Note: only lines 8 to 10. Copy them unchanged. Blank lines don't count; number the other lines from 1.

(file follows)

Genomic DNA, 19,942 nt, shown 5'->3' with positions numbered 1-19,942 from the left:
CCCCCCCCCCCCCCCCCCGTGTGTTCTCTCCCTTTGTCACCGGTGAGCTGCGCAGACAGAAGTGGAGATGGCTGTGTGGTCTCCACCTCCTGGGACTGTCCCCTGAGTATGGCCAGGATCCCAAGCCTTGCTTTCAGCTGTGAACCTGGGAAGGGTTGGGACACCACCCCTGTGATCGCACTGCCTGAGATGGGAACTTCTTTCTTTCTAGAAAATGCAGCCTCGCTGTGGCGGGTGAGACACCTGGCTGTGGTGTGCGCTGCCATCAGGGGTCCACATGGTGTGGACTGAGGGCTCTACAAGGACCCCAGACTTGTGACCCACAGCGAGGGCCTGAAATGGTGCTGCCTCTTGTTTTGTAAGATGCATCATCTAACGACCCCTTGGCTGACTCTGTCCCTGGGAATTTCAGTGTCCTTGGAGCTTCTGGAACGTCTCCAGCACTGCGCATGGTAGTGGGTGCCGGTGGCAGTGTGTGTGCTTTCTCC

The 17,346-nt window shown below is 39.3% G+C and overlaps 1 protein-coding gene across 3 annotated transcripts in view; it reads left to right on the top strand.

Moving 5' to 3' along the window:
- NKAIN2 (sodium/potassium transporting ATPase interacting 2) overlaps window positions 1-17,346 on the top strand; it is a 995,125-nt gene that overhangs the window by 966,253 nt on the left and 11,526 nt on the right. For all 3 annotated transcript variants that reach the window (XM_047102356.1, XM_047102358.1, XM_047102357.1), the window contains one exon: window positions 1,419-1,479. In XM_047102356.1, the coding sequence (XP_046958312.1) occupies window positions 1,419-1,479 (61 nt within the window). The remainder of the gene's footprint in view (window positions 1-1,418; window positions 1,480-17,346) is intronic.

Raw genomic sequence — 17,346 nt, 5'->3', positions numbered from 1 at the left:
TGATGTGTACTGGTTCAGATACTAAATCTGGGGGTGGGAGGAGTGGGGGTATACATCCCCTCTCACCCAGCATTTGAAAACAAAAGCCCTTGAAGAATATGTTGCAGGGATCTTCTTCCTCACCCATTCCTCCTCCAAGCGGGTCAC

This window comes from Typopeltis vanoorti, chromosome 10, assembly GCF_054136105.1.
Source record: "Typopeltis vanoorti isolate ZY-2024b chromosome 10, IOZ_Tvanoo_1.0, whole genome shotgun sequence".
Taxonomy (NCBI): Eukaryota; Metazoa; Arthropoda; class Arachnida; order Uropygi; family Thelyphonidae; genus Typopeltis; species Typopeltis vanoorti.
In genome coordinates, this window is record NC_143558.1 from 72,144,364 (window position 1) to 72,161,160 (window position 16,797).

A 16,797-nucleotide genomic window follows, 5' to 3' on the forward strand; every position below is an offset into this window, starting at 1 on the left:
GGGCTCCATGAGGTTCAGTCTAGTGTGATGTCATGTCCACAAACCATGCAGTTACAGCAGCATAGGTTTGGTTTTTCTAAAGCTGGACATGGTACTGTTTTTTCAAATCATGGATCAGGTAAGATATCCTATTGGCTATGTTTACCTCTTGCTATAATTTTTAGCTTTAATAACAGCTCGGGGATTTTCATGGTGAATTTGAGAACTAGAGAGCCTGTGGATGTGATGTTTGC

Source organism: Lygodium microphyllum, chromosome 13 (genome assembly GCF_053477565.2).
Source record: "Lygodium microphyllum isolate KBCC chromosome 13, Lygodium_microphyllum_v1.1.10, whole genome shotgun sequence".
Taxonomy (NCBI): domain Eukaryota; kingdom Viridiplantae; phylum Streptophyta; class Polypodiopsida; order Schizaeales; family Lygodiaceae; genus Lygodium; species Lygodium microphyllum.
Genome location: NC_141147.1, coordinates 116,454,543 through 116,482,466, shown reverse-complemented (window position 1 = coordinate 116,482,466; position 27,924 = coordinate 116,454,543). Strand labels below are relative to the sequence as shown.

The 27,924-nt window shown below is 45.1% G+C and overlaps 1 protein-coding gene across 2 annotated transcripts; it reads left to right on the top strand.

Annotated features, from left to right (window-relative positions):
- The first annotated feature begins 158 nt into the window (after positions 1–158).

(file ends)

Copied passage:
This window comes from Typopeltis vanoorti, chromosome 10, assembly GCF_054136105.1.
Source record: "Typopeltis vanoorti isolate ZY-2024b chromosome 10, IOZ_Tvanoo_1.0, whole genome shotgun sequence".
Taxonomy (NCBI): Eukaryota; Metazoa; Arthropoda; class Arachnida; order Uropygi; family Thelyphonidae; genus Typopeltis; species Typopeltis vanoorti.